Thanksgiving had been an official national holiday for decades when, in 1939, Franklin Roosevelt decided to mix things up.
The November calendar that year was an odd one: the month had started on a Wednesday, so there were five Thursdays rather than four Thursdays. Though Thanksgiving had been celebrated on the last Thursday of the month since the time of Lincoln, that August Roosevelt "broke his umptieth [sic] precedent," in the words of TIME, and declared that he was moving the national Thanksgiving day up a week, the the second-to-last Thursday in the month.
Many people were not happy about the change, as TIME reported the week after it was announced:
Only since 1863 has Thanksgiving had a consistent year-to-year day, but football coaches were furious: 30% of them had games scheduled Nov. 30 which would now play to ordinary weekday crowds. Calendar-makers took the blow quietly except for Elliott-Greer Stationery Co. of Amarillo, Tex., which happily discovered it had designated Nov. 23 as Thanksgiving Day by mistake. Alf Landon sounded off in Colorado as follows: “. . . Another illustration of the confusion which his impulsiveness has caused so frequently during his administration. If the change has any merit at all, more time should have been taken in working it out . . . instead of springing it upon an unprepared country with the omnipotence of a Hitler.”
Yes, Roosevelt's Republican rival did just compare FDR to Hitler because of this.
But FDR had a Black Friday-friendly explanation: merchants wanted a holiday that was farther from Christmas, allowing more time to shop. By that fall, 22 states had decided to play along with the change in their official calendars, 23 were sticking with tradition and Mississippi hadn't decided. (Two states, Texas and Colorado, decided to observe both holidays.) The President stuck with the change the following year, declaring Nov. 21 to be the official Thanksgiving Day for 1940.
The following year, however, TIME's headline on the topic was "President Admits Mistake":
Midway in his press conference, with no change of voice or expression, the President picked up a memorandum and said there was one thing more. The reporters, expecting an announcement of the occupation of Martinique, or the declaration of a national emergency, sucked in their breath. They let it out again when they heard the President say that in 1942 Thanksgiving would be changed back to the traditional date, the last Thursday in November.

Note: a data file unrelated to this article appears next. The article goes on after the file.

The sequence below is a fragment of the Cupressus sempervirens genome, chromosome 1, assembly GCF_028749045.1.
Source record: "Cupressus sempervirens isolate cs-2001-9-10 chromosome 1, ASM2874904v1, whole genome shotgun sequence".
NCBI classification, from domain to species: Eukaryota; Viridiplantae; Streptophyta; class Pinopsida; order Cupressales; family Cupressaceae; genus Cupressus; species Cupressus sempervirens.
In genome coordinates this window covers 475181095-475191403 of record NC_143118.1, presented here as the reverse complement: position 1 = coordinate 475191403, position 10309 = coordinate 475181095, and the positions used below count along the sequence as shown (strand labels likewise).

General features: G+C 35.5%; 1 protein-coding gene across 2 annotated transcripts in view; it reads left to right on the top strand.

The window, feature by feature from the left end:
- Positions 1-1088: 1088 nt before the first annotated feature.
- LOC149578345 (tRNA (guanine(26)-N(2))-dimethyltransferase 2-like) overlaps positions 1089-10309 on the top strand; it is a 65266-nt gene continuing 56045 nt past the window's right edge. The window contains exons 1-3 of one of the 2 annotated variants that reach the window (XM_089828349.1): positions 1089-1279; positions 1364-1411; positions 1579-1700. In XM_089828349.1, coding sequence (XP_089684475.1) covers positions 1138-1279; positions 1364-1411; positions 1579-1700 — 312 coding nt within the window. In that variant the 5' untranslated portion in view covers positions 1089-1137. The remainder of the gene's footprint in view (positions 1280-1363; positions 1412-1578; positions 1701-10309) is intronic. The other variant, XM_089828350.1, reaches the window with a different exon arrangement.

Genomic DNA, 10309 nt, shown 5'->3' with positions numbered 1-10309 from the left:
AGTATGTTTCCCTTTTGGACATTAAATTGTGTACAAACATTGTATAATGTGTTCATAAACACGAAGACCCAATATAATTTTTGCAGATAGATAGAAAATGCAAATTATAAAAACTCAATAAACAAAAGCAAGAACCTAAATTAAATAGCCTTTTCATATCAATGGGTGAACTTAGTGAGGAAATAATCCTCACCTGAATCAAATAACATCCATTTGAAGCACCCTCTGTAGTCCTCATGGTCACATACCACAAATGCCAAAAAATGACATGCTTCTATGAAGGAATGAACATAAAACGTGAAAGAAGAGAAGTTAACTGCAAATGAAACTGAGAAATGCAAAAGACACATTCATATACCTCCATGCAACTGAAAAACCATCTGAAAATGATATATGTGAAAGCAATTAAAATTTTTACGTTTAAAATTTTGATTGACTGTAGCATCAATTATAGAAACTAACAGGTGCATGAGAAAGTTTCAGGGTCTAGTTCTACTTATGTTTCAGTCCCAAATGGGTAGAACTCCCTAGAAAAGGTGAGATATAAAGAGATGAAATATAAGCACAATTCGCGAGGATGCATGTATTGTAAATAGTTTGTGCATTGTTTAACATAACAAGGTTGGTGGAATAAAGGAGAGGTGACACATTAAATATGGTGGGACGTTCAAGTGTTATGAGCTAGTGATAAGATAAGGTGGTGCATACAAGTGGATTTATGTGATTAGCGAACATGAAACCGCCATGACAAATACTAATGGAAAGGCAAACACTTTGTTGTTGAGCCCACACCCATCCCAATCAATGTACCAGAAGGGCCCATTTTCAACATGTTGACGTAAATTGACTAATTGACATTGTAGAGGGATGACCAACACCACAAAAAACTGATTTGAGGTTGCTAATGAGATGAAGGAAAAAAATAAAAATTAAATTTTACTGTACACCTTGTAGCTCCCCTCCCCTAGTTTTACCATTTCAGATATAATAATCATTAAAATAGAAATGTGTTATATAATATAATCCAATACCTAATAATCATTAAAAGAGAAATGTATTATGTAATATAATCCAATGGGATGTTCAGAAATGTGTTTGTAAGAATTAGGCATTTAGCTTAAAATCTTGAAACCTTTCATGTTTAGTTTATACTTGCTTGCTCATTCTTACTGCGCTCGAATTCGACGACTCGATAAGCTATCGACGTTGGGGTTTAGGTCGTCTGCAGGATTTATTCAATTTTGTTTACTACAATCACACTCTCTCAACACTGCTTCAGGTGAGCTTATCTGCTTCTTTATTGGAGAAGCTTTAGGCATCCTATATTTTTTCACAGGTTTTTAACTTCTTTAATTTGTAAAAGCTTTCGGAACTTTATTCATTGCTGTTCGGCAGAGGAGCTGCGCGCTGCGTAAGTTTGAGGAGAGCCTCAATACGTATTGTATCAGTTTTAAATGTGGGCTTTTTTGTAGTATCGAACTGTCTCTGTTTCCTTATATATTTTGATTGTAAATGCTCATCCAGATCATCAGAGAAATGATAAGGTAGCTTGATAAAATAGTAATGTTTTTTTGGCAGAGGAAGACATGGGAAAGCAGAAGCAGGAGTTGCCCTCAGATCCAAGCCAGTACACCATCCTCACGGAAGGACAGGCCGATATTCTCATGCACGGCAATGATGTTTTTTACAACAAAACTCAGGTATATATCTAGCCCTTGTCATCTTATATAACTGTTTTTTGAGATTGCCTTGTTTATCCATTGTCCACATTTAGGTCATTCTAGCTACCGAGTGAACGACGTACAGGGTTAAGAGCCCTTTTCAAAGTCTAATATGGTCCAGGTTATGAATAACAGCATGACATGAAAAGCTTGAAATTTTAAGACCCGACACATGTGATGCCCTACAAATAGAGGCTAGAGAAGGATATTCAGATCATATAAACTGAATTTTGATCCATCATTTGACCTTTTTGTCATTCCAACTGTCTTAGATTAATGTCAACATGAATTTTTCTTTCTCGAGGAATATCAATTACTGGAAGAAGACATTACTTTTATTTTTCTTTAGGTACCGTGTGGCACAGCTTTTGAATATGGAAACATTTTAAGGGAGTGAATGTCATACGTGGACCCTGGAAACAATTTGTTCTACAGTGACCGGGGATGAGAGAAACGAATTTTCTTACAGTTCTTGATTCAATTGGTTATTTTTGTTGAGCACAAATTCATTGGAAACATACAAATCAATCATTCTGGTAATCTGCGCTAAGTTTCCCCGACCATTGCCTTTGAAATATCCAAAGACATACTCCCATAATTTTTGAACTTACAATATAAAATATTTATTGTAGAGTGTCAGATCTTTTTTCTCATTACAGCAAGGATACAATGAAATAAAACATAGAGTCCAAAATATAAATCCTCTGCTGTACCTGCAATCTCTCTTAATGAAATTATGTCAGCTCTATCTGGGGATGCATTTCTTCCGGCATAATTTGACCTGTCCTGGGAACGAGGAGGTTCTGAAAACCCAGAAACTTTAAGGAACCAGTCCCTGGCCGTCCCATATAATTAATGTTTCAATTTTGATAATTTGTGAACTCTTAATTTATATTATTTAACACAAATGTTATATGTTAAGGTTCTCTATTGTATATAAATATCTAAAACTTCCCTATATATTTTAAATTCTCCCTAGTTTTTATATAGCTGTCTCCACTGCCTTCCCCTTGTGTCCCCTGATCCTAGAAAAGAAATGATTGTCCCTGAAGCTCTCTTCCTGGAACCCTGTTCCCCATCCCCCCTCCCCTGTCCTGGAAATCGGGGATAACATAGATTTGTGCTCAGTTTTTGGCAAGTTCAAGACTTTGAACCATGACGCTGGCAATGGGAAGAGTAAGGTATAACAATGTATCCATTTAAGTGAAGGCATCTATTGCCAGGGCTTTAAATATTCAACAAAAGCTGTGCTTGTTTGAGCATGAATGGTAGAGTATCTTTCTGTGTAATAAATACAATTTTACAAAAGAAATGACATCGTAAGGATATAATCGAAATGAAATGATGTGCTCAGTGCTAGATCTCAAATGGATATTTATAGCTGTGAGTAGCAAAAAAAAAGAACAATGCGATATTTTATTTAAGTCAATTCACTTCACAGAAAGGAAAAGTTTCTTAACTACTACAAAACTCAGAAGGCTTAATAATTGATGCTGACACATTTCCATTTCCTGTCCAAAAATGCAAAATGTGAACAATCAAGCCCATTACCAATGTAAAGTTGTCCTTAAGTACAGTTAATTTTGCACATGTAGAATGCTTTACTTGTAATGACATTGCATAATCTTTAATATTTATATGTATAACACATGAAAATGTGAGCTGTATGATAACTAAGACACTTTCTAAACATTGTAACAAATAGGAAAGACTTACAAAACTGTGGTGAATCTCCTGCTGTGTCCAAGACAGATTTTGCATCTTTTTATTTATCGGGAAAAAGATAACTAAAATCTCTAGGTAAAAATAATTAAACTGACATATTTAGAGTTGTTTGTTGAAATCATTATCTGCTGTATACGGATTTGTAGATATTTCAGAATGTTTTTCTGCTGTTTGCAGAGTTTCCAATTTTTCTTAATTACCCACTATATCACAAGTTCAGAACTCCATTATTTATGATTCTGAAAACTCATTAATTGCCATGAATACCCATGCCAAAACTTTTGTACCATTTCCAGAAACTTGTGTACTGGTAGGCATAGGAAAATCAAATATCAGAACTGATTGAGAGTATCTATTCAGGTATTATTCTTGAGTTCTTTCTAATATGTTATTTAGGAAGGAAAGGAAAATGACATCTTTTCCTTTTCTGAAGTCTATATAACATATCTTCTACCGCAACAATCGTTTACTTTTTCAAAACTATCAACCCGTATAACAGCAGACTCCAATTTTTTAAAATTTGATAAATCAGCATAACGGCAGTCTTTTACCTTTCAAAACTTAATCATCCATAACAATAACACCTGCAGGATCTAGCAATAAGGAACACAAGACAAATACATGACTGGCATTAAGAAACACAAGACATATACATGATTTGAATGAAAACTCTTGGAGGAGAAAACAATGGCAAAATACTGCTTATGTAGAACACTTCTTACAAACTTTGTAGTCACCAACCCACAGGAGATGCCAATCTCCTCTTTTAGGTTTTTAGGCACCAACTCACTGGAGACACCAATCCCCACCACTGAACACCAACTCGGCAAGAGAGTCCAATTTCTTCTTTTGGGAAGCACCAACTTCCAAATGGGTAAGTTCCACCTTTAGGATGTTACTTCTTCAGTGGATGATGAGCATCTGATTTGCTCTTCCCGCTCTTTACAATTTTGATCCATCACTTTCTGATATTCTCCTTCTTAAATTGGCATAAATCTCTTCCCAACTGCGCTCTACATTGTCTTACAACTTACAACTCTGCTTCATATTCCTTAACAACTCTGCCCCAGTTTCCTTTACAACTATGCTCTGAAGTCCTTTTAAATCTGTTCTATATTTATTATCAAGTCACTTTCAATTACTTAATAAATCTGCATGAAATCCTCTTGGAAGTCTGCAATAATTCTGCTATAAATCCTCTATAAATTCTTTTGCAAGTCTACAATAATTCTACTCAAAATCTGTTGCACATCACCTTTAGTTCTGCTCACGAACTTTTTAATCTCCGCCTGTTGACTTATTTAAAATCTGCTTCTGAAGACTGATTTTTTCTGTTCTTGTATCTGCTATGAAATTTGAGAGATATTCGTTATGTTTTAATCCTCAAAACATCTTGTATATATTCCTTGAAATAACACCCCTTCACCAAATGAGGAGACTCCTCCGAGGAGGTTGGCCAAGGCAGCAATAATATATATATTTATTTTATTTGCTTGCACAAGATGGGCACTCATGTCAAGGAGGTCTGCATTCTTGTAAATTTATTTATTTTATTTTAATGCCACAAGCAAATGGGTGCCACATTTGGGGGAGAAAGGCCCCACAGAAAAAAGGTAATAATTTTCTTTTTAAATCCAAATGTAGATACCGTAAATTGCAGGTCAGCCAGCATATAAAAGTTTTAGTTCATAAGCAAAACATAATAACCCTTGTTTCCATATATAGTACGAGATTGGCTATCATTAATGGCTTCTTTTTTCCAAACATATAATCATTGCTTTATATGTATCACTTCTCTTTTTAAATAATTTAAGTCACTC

Nobody rushed for the telephone. But seasoned old Pundit Mark Sullivan grasped the full historic significance of the change: though some New Deal experiments had been killed by Congress, and a few had been invalidated by the courts, this was the first one to be formally renounced. The President made it clear that he had not been responsible for the mistake in the first place. Retail merchants had wanted the date of Thanksgiving set a week ahead to lengthen the shopping season before Christmas; the expected boon to trade had not materialized; the changed date had been an experiment and the experiment had not worked.
It was, by then, too late to change 1941's calendars, on which the old-new Thanksgiving date (the third Thursday) had already been printed. And in Maine, things were even more extreme: "Now that President Roosevelt has gone back to the old Thanksgiving," TIME reported, "Republican Governor Sumner Sewall has proclaimed the new Thanksgiving for the first time."
By the end of 1941, Roosevelt had signed a bill officially sticking Thanksgiving on the fourth Thursday of November, whether or not it was the last Thursday of the month. His attempt to give Americans a longer holiday season had proved futile — but, as anyone at a mall this Friday could attest, his instinct about the nation's desire to get shopping wasn't entirely misguided.